John Kass: Trump plays Cosby card with Clintons

John Kass

John Kass

Question: Why would Hillary Clinton send husband Bill out on the presidential campaign trail to help her with the women’s vote?

Answer: Because Bill Cosby was busy?

Right about now some of you are sighing in disgust, or giving me a rude hand gesture (sorry, I really can’t see it), while others are asking the eternal question:

Bill Clinton, Bill Cosby, what difference, at this point, does it make?

And then Donald Trump, the Republican candidate Democrat Hillary is most determined to ignore, appeared Tuesday on the Howie Carr radio show in Boston to explain.

Trump played the Cosby card on Bill Clinton. Boo-yah.

“The whole Cosby thing is a weird deal and he’s got himself some big problems, and you’d almost have to ask Bill Clinton that,” Trump told Carr.

Carr asked Trump what the difference between the two men would be.

“It would be a very interesting question to someday ask him,” Trump said. “Certainly he has a lot of strong charges against him, and it’s pretty bad stuff.”

As he said it, imagine a few ripe melons being dropped from a second-floor landing to the ground. What exactly is that sound?

The sound of Clintonista heads exploding across America.

The Cosby card on Bill? And why not? Of course it’s fair game. And those who say otherwise are partisan meat puppets.

I’m on record saying Trump is a vulgar buffoon. And I don’t think he really wants to be president but instead is a shallow man out of his depth, trapped in a reality TV show.

But I’m also on record loathing the Clintons, Bill for his terrifying and pathological narcissism and sexual predation of women, and Hillary for defending him while pretending to be a feminist, with that fake Southern accent of hers, babbling about vast conspiracies and turtles on fence posts.

“You know if you find a turtle on a fence post, it didn’t get there by accident,” Hillary famously drawled on “Good Morning America” in 1998.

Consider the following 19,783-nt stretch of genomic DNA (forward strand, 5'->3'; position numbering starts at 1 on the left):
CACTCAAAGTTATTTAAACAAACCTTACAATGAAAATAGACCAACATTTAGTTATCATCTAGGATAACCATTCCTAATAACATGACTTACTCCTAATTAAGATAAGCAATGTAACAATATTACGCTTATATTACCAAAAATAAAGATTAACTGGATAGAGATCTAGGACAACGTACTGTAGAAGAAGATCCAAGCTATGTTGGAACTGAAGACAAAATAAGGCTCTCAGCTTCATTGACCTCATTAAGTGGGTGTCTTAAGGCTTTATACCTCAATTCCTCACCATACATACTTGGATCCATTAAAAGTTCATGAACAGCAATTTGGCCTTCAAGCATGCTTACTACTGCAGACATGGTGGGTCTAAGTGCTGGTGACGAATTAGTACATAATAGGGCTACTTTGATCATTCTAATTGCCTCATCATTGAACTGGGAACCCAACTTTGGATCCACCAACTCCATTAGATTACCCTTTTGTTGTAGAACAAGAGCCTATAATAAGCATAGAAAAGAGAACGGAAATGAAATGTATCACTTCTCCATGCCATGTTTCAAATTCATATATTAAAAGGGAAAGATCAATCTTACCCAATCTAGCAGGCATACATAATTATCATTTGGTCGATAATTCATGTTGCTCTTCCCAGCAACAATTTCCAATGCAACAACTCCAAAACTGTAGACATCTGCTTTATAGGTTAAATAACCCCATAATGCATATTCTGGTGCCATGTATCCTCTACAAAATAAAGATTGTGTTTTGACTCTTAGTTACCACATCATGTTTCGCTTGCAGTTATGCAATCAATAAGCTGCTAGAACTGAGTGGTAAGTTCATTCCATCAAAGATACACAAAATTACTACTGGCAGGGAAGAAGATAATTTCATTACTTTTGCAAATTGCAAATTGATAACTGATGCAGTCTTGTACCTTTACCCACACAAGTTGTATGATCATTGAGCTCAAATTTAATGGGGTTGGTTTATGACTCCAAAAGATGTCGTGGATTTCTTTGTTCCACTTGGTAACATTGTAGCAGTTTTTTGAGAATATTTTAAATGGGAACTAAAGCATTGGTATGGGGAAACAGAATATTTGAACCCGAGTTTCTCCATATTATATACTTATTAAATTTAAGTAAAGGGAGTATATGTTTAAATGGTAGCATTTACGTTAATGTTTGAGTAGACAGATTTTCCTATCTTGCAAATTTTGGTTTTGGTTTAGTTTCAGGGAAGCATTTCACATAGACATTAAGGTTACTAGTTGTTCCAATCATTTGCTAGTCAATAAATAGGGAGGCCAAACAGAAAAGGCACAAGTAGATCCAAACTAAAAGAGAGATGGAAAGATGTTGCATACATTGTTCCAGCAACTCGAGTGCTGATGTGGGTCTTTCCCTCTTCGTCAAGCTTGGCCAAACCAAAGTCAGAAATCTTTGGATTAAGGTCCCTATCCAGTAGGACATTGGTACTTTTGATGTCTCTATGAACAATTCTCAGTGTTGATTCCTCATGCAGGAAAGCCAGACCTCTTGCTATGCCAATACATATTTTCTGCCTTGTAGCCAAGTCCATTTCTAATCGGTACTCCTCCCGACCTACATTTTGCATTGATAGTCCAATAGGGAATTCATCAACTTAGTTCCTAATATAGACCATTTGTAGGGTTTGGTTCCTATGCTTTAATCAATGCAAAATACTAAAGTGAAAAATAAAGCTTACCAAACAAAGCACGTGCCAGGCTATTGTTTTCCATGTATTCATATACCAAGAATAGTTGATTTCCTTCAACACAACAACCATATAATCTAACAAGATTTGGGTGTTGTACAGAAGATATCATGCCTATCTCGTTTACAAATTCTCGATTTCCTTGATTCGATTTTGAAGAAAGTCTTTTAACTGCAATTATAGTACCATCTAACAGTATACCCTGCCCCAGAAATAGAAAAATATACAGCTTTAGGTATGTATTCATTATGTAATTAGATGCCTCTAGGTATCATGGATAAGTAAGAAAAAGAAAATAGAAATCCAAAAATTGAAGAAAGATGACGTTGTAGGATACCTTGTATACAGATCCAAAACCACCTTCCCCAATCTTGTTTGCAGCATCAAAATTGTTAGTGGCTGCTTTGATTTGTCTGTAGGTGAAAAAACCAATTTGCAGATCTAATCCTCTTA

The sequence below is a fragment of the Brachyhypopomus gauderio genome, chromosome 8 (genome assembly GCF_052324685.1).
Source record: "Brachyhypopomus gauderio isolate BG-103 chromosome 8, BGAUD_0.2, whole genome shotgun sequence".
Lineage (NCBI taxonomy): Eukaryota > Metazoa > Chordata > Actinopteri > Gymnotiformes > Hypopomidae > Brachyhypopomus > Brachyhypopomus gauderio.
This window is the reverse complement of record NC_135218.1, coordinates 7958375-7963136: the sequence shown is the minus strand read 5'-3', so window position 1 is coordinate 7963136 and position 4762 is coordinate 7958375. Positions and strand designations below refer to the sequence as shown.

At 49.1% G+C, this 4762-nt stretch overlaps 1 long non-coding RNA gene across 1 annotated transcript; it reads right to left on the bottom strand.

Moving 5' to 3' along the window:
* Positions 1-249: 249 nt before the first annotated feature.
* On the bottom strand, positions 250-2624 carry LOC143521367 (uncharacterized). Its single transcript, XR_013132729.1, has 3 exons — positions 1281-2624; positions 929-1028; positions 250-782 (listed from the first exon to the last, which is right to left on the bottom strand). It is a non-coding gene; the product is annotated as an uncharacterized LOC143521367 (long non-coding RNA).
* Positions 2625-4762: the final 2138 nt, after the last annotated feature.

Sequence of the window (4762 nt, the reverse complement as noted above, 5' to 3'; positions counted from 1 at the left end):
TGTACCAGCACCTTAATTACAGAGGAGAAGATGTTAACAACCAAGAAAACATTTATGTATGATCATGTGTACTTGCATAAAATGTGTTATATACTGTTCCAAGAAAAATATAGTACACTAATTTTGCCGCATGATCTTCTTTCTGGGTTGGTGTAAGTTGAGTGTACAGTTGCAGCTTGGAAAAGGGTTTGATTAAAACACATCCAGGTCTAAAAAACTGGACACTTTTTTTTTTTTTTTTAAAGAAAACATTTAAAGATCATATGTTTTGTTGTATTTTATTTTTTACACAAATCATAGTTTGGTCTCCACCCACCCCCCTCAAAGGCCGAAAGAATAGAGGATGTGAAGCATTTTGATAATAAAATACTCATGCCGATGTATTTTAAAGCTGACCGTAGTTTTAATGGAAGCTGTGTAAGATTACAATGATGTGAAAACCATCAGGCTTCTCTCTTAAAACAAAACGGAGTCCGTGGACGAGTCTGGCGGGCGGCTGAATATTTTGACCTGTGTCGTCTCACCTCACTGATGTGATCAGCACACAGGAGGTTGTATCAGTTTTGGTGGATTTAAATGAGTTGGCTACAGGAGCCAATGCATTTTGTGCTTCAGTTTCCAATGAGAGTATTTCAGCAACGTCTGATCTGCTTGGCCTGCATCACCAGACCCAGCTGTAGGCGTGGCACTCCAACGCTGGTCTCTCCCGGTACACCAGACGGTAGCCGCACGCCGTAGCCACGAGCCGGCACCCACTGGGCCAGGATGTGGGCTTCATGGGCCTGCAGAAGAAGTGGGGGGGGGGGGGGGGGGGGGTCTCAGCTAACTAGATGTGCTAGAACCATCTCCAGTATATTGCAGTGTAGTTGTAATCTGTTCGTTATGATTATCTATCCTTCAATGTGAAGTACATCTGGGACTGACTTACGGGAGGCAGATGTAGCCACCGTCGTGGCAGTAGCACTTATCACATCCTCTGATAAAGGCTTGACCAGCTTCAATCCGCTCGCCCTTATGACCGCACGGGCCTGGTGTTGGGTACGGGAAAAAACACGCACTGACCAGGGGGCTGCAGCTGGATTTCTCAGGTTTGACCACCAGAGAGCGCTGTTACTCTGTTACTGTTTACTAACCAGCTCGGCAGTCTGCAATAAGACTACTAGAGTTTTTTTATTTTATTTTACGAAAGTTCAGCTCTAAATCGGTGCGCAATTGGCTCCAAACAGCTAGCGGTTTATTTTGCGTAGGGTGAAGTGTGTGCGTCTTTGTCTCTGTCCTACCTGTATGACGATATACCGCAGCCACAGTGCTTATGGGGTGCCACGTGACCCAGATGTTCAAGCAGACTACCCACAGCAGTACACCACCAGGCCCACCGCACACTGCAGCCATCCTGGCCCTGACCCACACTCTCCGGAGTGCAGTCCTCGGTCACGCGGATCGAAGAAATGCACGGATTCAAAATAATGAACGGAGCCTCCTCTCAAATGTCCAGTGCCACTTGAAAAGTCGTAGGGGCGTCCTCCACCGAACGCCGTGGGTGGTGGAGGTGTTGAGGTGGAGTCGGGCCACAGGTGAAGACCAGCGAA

“And I just look at the landscape around here, and I see just lots of big ol’ turtles sitting on lots of fence posts. And I think we need to find out how those ol’ turtles got on those fence posts,” she said.

Her problem isn’t turtles or a cheap and obvious cynicism. Her problem is what she said a few months ago, at a September news conference in Cedar Falls, Iowa, in her Midwestern voice.

She aimed her message at college women, young women ready for internships and careers, women who might run into the wrong kind of men. The kind Hillary knows.

“Today I want to send a message to every survivor of sexual assault,” Mrs. Clinton said. “Don’t let anyone silence your voice. You have the right to be heard. You have the right to be believed, and we’re with you.”

This from the same political crew that maintained a “bimbo eruption” team, a group that sought to discredit any woman who dared complain about Bill?

Now she’s released her “secret weapon” and let him run across New Hampshire, then Iowa, so voters might see her virtue reflected through his eyes.

In the Clinton mind, what must be most infuriating about Trump is that they are very much alike. Trump is as shameless as they are and just as relentless.

Now he’s put Bill Cosby and Bill Clinton, two American icons, in the same soundbite sandwich.

One Bill is a disgraced TV personality and alleged sex abuser who is treated by the media as a leper; and not as a social leper, either, but a real one, as if he were dripping with sores.

And the other Bill is an alleged sex abuser, defended and excused and beloved by many in the liberal media, a man who may very well make a triumphant return to the White House as the First Laddie of the United States.

I’m thinking of the Clinton Restoration inaugural ball, and Bill in a kilt, dancing, doing that white guy dad-dancing-at-the-wedding overbite thing.

Bagpipes play Sisqo’s “Thong Song” and Bill shakes his head, laughing, maybe does a fist pump.

One difference between the Bills?

Only one lost his license to practice law, and it’s not Cosby. And here’s another difference:

Cosby allegedly used quaaludes in his alleged sexual attacks and faces criminal charges in one case. But Bill Clinton didn’t use quaaludes. Cigars aren’t quaaludes, are they?

Clinton’s powerful aphrodisiac was the presidency of the United States, once employed even while he was on the phone in the Oval Office with a congressman, talking about appropriations to send young Americans to war, and while they talked the intern Monica Lewinsky proceeded about her business.

Some might say that Hillary Clinton’s decision to bring her true love Bill out to the campaign could be a dumb political move. It reminds us of all that pain America has forgotten, and offers a promise of more pain to come.

Or it could be a smart move, because she can’t hide him forever, can she?

America must realize that if Hillary Clinton is elected president, we’ll be seeing Bill for quite some time.

He’ll be smiling, the First Laddie, head shaking, in that kilt of his.

Email: jskass@tribune.com

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